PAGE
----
Ten Ways to Explore the Silver Valley This Fall

Idaho’s Silver Valley is known for its rich mining history and rugged landscape. With 87% of Shoshone County classified as “forest uplands” and less than 1% as urban or developed, the Silver Valley is an ideal place for the outdoor enthusiast to explore.


The Route of the Hiawatha
The Route of the Hiawatha is a fifteen-mile long, non-motorized rail trail with ten train tunnels and seven sky-high trestles. The most famous of which is the 1.6 mile Taft Tunnel, which travels underneath the Bitterroot Mountains. This family-friendly trail offers stunning scenery and an easy downhill ride with shuttle access back uphill. Trail passes and mountain bike rentals are available at the Lookout Pass Ski Area located off of I-90 at the Idaho-Montana state line. The Route of the Hiawatha is open daily through September 24. For more information visit http://www.ridethehiawatha.com/.

Photo courtesy of the Silver Valley Chamber of Commerce.
Bike the Route of the Hiawatha. // Photo courtesy of the Silver Valley Chamber of Commerce.


Ride the Gondola
Silver Mountain’s scenic 3.1 mile gondola ride is the longest in North America. Cabins comfortably fit six and travel over the town of Wardner before gaining 3,400 feet to Kellogg Peak. From the gondola bay you can hike to the Kellogg Peak Fire Lookout, a replica of the original 1934 fire tower built by the Forest Service. This 1.85-mile one way trail offers spectacular 360 degree views of the surrounding mountains. http://www.silvermt.com/Summer/Scenic-Gondola-Rides.


Downhill Mountain Biking at Silver Mountain
Silver Mountain’s bike park is rated the best in the Northwest three years running and offers trails for everyone with wide doubletrack, mellow singletrack, and plenty of jumps for the bold. Choose between 800 feet of lift-served biking or bike the 3,400 feet to the base of the mountain. Bike rentals are available through the Sport’s Shop located in the Gondola Village. After spending the day on the trails, stop by Kellogg’s newest brewery, Radio Brewing. Combining beer and old-time radio, this brewery has received high praise from locals.  http://www.silvermt.com/Summer/Mountain-Biking.


Mine Tour
Unsurprisingly, the Silver Valley gets its name from the mining industry the town was built upon. Experience this history first-hand with a tour through a hard rock mine. Choose between the Sierra Silver Mine, downtown Wallace, or the Crystal Gold Mine, just east of Kellogg. Learn the difference between hard rock mines, coal mines and shaft, drift and slope mining. Mines are a cool 64 degrees, so be sure to wear appropriate clothing. After visiting the mines consider taking a trip to the nearby Sunshine Mine Memorial. The memorial commemorates the 91 miners who lost their lives in the 1972 Sunshine Mine disaster that devastated the Silver Valley’s mining industry.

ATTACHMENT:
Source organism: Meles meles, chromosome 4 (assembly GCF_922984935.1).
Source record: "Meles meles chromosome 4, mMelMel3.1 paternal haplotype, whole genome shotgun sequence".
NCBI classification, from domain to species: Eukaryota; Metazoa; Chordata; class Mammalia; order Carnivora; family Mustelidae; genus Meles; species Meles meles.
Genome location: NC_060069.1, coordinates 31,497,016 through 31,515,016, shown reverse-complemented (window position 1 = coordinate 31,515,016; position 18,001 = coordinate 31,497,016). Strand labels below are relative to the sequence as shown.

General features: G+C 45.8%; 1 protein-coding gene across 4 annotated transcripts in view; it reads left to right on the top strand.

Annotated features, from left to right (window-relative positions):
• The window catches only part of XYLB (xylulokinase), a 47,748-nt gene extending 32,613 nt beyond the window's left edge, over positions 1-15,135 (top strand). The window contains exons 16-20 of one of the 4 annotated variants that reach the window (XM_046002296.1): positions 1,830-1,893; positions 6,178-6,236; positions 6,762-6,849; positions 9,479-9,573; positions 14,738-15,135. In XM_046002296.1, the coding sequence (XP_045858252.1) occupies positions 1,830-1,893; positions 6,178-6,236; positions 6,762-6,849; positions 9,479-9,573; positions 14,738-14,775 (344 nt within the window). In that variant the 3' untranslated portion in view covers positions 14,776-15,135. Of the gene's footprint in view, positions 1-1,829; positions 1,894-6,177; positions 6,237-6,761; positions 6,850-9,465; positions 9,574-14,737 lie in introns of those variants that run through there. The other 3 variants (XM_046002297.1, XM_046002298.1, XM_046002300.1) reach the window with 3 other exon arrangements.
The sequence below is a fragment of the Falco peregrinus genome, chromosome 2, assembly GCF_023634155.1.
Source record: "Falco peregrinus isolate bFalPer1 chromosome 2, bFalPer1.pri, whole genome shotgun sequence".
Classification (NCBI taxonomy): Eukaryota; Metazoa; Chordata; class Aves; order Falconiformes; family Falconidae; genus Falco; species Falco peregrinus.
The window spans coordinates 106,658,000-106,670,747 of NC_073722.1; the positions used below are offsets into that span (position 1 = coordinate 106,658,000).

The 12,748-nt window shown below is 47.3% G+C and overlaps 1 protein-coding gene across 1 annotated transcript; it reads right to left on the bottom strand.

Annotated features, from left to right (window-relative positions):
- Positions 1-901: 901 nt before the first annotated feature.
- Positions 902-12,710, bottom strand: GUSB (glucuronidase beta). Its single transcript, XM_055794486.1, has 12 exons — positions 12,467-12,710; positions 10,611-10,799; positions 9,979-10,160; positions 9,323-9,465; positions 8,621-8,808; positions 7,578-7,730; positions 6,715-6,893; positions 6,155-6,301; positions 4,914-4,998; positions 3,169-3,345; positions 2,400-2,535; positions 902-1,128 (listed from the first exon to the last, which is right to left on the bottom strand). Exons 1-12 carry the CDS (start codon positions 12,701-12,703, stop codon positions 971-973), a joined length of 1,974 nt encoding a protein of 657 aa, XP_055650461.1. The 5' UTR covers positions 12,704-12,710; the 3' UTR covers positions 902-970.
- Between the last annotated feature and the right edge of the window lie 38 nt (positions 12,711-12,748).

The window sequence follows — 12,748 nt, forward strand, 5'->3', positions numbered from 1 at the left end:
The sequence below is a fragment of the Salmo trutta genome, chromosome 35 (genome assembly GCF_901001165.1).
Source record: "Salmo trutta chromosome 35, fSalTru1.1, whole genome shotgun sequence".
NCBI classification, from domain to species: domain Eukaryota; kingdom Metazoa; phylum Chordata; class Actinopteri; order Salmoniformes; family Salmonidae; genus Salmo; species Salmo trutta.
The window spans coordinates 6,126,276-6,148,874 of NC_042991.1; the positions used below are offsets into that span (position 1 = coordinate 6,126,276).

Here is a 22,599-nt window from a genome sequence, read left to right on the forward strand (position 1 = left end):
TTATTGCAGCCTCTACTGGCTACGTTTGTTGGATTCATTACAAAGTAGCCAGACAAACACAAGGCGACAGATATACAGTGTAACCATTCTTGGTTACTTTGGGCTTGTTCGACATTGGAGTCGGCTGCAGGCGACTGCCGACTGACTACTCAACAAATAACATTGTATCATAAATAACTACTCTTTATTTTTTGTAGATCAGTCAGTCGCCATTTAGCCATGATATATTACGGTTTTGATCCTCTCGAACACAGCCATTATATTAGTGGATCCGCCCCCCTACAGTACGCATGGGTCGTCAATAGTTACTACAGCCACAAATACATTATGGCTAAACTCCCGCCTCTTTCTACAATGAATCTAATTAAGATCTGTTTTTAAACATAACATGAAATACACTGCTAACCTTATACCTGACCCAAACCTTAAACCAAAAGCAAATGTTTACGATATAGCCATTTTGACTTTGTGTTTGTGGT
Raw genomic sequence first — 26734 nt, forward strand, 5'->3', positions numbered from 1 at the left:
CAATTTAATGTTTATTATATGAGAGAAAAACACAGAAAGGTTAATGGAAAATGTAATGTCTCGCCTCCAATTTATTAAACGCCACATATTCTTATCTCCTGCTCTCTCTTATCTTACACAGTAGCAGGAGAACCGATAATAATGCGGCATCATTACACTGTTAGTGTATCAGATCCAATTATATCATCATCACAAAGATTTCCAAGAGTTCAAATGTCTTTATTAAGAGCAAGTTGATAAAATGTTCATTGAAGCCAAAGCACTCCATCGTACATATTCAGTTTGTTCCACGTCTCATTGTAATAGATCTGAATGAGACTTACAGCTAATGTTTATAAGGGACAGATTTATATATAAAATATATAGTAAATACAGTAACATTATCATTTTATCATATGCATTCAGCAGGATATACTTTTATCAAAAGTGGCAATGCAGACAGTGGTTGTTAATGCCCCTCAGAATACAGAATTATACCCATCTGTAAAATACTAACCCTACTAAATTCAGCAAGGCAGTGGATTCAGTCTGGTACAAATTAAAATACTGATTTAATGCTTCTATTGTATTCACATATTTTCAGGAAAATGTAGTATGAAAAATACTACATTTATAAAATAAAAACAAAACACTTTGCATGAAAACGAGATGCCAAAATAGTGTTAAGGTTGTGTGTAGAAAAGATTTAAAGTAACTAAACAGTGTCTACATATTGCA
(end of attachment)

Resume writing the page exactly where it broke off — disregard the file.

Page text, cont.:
Trail of the Coeur d’Alenes
The Trail of the Coeur d’Alenes is a 73-mile paved bike trail between Mullan and Plummer. The trail passes by Silver Mountain Resort and Lake Coeur d’Alene before heading south through farmland. There are twenty trailheads and plenty of areas to stop and picnic, making this trail ideal for families. https://parksandrecreation.idaho.gov/parks/trail-coeur-d-alenes.


Fishing the North Fork of the CDA
The North Fork of the Coeur d’Alene River offers easy access, stunning emerald green water and a healthy population of cutthroat trout from Memorial Day weekend through October. In addition to trout, moose, elk and hawks are frequently seen in the area. https://outthereoutdoors.com/a-small-slice-of-fly-fishing-heaven-the-north-fork-of-the-cda-river/.

Photo courtesy of the Silver Valley Chamber of Commerce.
Fishing on the North Fork. // Photo courtesy of the Silver Valley Chamber of Commerce.


Because the majority of the Silver Valley is comprised of forested land, there are plenty of great hikes in the area. Local favorites include the Shadow Falls Trail, Crystal Lake and the historic Pulaski Tunnel Trail. Shadow Falls is a 20-25 foot waterfall near Kingston. A rustic, split log footbridge provides hikers access behind the waterfall. At only 1.2 miles roundtrip, this out-and-back trail sees heavy foot traffic. On the other hand, the lesser-known 3-mile round-trip hike to Crystal Lake provides stunning views of the valley and nearby mountains. The trail begins at the Sheep Springs camping area near St Maries, south of Cataldo, and looses approximately 200 feet in elevation.  Located in Wallace, the four-mile roundtrip Pulaski Tunnel Trail follows the escape route taken by Pulaski and his men during the 1910 fires. The trail ends at an overlook across from the Nicholson mine adit, also known as the Pulaski Tunnel.


Downtown Wallace
Downtown Wallace is the self-described “center of the universe,” and is known for its museums, which include the Northern Pacific Depot Museum, Oasis Bordello Museum and Wallace District Mining Museum. Visit the museums before grabbing a bite to eat or a beer from the Wallace Brewing Company or City Limits Grill.


Scenic drive over Moon Pass
Moon Pass connects Wallace to the small town of Avery and follows the original Route of the Hiawatha. The road is narrow and passes through a number of old railroad tunnels. While the road is open to vehicular traffic, it is a popular cycling route, so if you’re driving, please be aware of bikers.


Silver Streak Zipline Tours
Set in the mountains above Wallace, Silver Streak Zipline Tours offers a thrilling ride with ten zips ranging from 325 feet to 1,800 feet in length. Experience the adrenaline rush while watching nature speed by at up to 60 miles per hour. http://www.silverstreakziplinetours.com. //

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